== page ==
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Digital collaboration – Four ways to Improve tank terminal operations

04 December 2017

At the StocExpo Europe 2017 Conference, Eduard J. Smits, Manufacturing IT, MES at Accenture, hosted two panel sessions, looking at the Global Energy Outlook and the Storage Market Outlook. Here he considers how digital technology can improve operations at tank terminals.  

The availability of advanced digital technologies, such as big data, analytics, cloud and connected devices are driving new opportunities to integrate storage terminal operations. Research conducted by Accenture into collaboration at tank terminals has created an outline of the current digital maturity in the market, and suggests there is still a lot of scope to grow.

Terminals, especially brownfields, frequently lack the digital maturity to fully capitalise on digital opportunities as they present themselves. Aligning the supply chain will have a considerable impact on the terminal’s operating efficiency and therefore also on reducing costs and improving customer service.

Historically low crude oil price levels have strongly increased the importance of efficiency across the industry. The exciting thing is that this has overlapped with a technology revolution, bringing a series of new digital technologies and applications that impact on the productivity of the oil industry. Tank terminals need to evaluate their supply chain capabilities and pursue development according to their needs. Nowadays, considerable time is wasted on data sharing between companies, since there is no protocol for communication between them. The following model helps with digitizing and aligning data sharing with tank terminals.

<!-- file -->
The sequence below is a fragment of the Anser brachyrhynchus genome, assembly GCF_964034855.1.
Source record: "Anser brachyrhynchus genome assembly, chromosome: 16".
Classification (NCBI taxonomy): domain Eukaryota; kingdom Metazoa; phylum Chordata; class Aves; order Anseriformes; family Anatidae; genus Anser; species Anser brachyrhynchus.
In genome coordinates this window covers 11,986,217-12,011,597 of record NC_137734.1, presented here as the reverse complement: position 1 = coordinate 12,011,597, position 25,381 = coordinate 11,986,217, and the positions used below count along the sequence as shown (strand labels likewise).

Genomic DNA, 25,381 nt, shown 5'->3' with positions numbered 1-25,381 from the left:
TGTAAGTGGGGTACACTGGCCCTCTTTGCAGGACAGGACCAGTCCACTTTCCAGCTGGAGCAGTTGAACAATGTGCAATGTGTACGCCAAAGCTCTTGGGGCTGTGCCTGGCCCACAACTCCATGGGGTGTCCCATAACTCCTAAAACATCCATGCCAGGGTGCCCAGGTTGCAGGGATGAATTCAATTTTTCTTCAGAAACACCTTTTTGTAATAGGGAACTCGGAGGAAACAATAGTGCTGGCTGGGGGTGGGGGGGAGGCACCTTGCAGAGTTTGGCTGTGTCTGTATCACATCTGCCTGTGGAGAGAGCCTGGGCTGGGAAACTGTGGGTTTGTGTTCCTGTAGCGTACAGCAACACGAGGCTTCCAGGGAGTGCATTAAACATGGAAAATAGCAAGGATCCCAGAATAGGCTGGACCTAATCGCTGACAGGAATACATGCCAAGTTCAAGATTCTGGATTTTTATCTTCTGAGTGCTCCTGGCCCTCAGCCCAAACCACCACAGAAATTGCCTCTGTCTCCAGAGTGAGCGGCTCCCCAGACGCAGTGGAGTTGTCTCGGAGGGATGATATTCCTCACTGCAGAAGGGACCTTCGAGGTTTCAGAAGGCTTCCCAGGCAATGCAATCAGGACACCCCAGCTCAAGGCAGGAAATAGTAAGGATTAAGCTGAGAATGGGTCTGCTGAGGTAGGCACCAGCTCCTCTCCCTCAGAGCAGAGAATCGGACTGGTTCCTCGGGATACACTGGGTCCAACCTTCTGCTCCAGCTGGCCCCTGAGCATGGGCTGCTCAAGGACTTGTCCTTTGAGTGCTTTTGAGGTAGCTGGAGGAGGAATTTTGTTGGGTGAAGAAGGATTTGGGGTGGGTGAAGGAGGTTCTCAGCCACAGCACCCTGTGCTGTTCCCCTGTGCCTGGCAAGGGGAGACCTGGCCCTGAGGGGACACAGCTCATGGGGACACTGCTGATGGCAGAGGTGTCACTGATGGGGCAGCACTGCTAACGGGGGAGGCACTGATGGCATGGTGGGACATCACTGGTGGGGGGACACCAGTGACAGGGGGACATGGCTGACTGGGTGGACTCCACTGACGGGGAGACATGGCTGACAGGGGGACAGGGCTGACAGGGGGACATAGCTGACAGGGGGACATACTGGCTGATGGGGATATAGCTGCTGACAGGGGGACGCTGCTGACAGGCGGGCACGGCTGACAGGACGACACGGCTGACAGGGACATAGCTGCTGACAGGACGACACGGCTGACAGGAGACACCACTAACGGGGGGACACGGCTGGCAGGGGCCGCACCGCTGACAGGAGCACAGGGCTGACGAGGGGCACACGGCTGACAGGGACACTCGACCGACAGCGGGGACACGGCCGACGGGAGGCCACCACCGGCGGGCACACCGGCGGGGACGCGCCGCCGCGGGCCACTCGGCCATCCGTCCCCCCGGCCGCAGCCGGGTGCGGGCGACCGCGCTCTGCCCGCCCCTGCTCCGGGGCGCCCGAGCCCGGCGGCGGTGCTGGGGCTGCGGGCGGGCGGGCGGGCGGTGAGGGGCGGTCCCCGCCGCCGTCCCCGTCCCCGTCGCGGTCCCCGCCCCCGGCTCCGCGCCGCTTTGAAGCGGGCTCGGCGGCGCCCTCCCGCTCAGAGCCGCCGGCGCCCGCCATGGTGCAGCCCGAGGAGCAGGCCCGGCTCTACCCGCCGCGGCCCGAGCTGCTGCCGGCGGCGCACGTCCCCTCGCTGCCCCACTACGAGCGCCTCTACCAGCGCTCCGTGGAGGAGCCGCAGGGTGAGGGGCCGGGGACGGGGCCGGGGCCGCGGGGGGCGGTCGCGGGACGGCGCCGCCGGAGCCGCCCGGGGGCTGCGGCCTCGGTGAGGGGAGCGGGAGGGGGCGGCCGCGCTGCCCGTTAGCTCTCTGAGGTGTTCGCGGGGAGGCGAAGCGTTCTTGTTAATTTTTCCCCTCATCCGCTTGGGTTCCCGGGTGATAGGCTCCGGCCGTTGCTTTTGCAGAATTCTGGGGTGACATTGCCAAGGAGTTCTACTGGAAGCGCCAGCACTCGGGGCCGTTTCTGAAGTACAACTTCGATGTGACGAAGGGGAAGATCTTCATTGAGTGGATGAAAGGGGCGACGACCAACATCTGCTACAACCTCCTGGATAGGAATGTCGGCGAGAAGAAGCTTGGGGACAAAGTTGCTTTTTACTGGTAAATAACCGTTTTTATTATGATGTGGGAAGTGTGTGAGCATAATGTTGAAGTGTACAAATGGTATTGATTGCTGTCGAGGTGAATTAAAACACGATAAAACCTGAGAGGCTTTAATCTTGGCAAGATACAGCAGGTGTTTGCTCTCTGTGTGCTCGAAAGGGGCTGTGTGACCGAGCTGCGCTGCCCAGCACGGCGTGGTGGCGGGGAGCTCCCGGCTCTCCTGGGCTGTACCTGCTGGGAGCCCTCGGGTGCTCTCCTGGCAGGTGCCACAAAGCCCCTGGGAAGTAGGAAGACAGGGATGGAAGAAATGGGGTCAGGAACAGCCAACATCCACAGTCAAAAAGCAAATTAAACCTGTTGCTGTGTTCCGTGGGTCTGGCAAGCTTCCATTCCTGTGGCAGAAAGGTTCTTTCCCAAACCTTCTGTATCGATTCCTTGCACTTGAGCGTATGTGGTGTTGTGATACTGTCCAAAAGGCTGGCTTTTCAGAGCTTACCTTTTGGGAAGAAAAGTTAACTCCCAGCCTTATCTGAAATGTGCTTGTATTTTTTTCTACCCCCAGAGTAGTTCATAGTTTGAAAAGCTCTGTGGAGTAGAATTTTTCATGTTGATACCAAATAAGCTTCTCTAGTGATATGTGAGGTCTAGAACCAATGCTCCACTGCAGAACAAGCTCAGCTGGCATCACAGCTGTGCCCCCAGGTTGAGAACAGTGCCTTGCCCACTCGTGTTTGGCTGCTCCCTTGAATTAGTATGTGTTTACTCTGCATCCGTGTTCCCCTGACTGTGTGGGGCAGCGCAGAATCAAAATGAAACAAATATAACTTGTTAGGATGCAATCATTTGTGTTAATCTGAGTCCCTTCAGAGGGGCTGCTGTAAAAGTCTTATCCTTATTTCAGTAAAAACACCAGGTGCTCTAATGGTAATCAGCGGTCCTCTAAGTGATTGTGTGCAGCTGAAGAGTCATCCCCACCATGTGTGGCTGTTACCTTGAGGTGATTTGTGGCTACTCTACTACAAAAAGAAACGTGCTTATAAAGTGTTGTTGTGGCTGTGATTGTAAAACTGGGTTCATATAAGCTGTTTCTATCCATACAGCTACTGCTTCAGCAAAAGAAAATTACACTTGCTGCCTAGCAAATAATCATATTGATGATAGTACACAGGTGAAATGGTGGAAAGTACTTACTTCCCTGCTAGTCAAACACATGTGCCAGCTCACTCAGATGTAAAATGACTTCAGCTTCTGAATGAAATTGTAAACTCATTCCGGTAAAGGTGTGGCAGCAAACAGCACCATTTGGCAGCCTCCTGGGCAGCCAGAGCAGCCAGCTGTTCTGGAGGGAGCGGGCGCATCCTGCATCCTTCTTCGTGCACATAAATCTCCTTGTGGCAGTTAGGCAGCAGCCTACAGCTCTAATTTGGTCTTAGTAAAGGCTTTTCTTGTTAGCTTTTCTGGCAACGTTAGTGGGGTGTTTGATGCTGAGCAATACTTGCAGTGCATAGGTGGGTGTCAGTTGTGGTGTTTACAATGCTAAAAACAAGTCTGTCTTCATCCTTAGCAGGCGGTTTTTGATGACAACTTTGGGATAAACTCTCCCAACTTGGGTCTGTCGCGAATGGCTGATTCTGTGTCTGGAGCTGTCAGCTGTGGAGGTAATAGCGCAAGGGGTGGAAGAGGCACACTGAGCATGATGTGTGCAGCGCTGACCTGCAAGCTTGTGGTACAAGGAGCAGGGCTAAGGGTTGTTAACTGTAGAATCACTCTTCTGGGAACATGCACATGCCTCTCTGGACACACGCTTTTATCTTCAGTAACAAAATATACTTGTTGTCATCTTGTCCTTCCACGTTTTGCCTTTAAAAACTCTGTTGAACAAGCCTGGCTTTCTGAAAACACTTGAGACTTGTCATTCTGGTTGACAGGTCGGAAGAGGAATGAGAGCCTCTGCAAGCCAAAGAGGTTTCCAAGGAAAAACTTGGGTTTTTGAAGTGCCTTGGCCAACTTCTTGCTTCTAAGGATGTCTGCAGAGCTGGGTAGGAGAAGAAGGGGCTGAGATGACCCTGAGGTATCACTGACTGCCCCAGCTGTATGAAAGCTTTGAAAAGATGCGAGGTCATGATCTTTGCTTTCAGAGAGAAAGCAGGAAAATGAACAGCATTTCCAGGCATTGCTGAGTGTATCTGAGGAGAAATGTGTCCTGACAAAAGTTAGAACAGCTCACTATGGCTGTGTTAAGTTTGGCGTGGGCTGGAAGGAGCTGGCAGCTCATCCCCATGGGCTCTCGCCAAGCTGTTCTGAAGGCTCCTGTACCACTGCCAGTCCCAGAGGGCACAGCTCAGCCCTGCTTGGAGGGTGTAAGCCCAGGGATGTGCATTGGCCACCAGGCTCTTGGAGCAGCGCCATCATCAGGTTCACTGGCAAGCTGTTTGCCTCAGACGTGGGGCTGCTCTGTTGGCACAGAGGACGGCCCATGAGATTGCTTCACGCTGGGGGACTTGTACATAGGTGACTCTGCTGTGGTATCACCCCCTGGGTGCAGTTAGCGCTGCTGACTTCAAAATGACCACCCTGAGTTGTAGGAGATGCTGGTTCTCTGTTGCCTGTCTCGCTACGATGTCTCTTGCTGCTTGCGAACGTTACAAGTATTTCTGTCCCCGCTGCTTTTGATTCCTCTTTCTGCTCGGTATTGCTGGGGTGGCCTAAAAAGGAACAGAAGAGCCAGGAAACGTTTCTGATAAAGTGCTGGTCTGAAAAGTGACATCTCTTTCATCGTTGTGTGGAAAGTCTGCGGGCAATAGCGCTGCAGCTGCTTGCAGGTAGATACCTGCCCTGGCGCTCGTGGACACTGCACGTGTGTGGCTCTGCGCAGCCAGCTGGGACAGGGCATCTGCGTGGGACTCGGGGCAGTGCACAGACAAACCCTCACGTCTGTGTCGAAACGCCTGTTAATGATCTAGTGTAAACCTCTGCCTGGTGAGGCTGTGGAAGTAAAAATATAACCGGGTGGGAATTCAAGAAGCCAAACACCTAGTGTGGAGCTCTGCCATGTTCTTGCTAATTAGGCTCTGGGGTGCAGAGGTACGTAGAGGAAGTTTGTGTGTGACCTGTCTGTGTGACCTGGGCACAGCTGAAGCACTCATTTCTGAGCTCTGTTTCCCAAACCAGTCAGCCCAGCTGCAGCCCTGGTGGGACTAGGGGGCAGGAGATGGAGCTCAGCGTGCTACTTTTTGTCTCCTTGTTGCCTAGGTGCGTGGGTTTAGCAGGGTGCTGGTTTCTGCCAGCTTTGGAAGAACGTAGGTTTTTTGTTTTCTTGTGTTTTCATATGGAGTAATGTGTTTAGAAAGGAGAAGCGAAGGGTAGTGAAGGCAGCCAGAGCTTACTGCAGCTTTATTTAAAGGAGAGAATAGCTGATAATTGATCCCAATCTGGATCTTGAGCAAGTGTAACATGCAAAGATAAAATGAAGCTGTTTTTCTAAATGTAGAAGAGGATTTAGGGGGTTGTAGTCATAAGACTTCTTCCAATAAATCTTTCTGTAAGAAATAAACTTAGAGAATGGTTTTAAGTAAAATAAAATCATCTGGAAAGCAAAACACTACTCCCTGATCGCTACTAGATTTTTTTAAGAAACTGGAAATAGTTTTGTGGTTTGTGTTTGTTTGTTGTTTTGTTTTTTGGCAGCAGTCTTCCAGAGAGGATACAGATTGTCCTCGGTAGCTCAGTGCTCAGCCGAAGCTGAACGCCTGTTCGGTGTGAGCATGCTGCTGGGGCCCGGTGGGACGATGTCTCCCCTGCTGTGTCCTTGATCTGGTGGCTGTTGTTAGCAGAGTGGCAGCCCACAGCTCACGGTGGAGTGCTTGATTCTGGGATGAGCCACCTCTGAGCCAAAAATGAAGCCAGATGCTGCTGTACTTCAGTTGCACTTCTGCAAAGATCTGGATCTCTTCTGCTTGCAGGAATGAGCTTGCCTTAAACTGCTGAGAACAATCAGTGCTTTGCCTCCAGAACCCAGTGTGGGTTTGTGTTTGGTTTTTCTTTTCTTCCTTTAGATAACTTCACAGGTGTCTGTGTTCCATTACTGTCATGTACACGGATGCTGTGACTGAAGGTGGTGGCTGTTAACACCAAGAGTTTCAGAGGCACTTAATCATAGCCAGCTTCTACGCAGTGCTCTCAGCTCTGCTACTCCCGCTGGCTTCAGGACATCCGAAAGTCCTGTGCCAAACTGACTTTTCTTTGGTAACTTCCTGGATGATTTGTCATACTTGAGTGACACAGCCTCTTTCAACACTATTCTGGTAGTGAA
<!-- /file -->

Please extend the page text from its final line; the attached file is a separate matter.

1. It is critical that businesses not only agree to communicate and work together, but they must also begin to function as a single entity, in a synergistic system. This process involves integrating and working various verticals to achieve the desired outcome, enabling demand-driven responsiveness, achieved by seamless execution across an end-to-end integrated network. Terminals, LSP’s and other stakeholders must work towards a unified system and synchronize with each other.

2. There is a need to identify the coordination mechanisms which help address the uncertainty in the supply chain. This includes developing global data standards and policies related to data sharing and security, and encouraging transparency in operations.

3. Visibility is the capability to track products in transit from refineries to terminals and when arriving at the final destination. Creating dashboards with KPI’s coming from heterogeneous data-sources enhances the decision-making capability by allowing privileged users to make changes on demand and redirect the supply. Where vendors often focus on one domain-specific aspect, real business benefits will come from a data driven end-2-end approach.

4. Process Automation is transforming supply chains into a simple, fast, and automated way of processing routine transactions. Robotic process automation tools are a way to cut costs, improve administrative quality, eliminate keying errors, speed up processes and link applications together. Machine learning explores the study and construction of algorithms that can learn from and make predictions on data.

New digital technologies often provide quick efficiency benefits, in small, incremental steps and may be developed in an agile way, whilst closely cooperating with the business they serve. Companies should think about how to take advantage of digital technology and its opportunities to increase revenue or to reduce costs. Organizations that master the right mix of digital supply chain capabilities will be best positioned to innovate, compete and succeed in an entirely digital business future. The world of digital communication will soon become the norm and not the exception.

About the author

Eduard Smits is a senior manager at Accenture and has over 20 years of experience in the Chemical industries, Terminals, Oil & Gas, Metals and Pharmaceuticals, with a focus on combination of Digital, Internet of Things (IoT), Manufacturing Execution Systems (MES), Operational Technology (OT) and IT, in the Europe-Africa-Latin America (EALA) region.


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